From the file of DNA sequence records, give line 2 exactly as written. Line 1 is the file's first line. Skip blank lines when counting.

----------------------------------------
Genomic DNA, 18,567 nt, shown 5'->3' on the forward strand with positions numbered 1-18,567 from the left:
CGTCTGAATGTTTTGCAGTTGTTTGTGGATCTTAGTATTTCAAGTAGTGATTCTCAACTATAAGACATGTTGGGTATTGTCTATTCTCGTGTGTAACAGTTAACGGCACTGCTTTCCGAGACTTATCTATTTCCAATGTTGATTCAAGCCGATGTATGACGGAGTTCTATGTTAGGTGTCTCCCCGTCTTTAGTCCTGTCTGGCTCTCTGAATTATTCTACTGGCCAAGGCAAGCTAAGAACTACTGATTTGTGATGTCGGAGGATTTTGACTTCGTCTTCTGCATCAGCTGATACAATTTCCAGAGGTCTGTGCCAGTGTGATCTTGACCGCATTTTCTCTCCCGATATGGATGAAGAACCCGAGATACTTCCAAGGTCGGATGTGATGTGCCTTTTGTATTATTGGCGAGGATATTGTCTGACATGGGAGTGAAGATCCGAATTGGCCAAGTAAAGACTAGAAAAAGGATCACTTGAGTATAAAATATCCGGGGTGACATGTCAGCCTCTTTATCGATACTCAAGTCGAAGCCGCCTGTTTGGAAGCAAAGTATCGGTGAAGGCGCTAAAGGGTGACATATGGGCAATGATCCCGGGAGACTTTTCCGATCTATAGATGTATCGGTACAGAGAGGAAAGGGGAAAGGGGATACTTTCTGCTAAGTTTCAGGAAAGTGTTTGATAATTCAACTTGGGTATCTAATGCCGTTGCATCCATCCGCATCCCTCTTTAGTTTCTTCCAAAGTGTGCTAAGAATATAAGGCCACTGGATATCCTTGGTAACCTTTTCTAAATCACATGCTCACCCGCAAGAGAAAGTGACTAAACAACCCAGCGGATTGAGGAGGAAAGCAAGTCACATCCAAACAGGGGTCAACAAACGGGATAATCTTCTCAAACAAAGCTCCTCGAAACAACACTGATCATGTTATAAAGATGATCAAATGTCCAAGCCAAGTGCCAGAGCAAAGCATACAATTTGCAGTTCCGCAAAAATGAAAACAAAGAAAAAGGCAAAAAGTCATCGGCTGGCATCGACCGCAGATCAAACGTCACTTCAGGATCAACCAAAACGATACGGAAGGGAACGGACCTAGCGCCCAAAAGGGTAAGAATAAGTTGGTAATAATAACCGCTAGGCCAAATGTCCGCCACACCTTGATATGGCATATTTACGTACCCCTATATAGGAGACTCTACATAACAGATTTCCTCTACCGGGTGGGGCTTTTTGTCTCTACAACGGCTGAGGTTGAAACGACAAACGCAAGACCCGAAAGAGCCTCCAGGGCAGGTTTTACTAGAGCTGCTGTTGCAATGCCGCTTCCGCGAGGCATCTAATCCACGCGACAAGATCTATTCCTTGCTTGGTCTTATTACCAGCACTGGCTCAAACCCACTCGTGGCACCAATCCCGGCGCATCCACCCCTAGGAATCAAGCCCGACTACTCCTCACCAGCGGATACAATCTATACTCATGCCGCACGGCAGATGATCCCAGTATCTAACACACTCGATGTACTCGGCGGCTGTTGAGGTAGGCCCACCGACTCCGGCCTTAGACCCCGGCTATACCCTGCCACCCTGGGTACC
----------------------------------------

CGTCTGAATGTTTTGCAGTTGTTTGTGGATCTTAGTATTTCAAGTAGTGATTCTCAACTATAAGACATGTTGGGTATTGTCTATTCTCGTGTGTAACAGTTAACGGCACTGCTTTCCGAGACTTATCTATTTCCAATGTTGATTCAAGCCGATGTATGACGGAGTTCTATGTTAGGTGTCTCCCCGTCTTTAGTCCTGTCTGGCTCTCTGAATTATTCTACTGGCCAAGGCAAGCTAAGAACTACTGATTTGTGATGTCGGAGGATTTTGACTTCGTCTTCTGCATCAGCTGATACAATTTCCAGAGGTCTGTGCCAGTGTGATCTTGACCGCATTTTCTCTCCCGATATGGATGAAGAACCCGAGATACTTCCAAGGTCGGATGTGATGTGCCTTTTGTATTATTGGCGAGGATATTGTCTGACATGGGAGTGAAGATCCGAATTGGCCAAGTAAAGACTAGAAAAAGGATCACTTGAGTATAAAATATCCGGGGTGACATGTCAGCCTCTTTATCGATACTCAAGTCGAAGCCGCCTGTTTGGAAGCAAAGTATCGGTGAAGGCGCTAAAGGGTGACATATGGGCAATGATCCCGGGAGACTTTTCCGATCTATAGATGTATCGGTACAGAGAGGAAAGGGGAAAGGGGATACTTTCTGCTAAGTTTCAGGAAAGTGTTTGATAATTCAACTTGGGTATCTAATGCCGTTGCATCCATCCGCATCCCTCTTTAGTTTCTTCCAAAGTGTGCTAAGAATATAAGGCCACTGGATATCCTTGGTAACCTTTTCTAAATCACATGCTCACCCGCAAGAGAAAGTGACTAAACAACCCAGCGGATTGAGGAGGAAAGCAAGTCACATCCAAACAGGGGTCAACAAACGGGATAATCTTCTCAAACAAAGCTCCTCGAAACAACACTGATCATGTTATAAAGATGATCAAATGTCCAAGCCAAGTGCCAGAGCAAAGCATACAATTTGCAGTTCCGCAAAAATGAAAACAAAGAAAAAGGCAAAAAGTCATCGGCTGGCATCGACCGCAGATCAAACGTCACTTCAGGATCAACCAAAACGATACGGAAGGGAACGGACCTAGCGCCCAAAAGGGTAAGAATAAGTTGGTAATAATAACCGCTAGGCCAAATGTCCGCCACACCTTGATATGGCATATTTACGTACCCCTATATAGGAGACTCTACATAACAGATTTCCTCTACCGGGTGGGGCTTTTTGTCTCTACAACGGCTGAGGTTGAAACGACAAACGCAAGACCCGAAAGAGCCTCCAGGGCAGGTTTTACTAGAGCTGCTGTTGCAATGCCGCTTCCGCGAGGCATCTAATCCACGCGACAAGATCTATTCCTTGCTTGGTCTTATTACCAGCACTGGCTCAAACCCACTCGTGGCACCAATCCCGGCGCATCCACCCCTAGGAATCAAGCCCGACTACTCCTCACCAGCGGATACAATCTATACTCATGCCGCACGGCAGATGATCCCAGTATCTAACACACTCGATGTACTCGGCGGCTGTTGAGGTAGGCCCACCGACTCCGGCCTTAGACCCCGGCTATACCCTGCCACCCTGGGTACC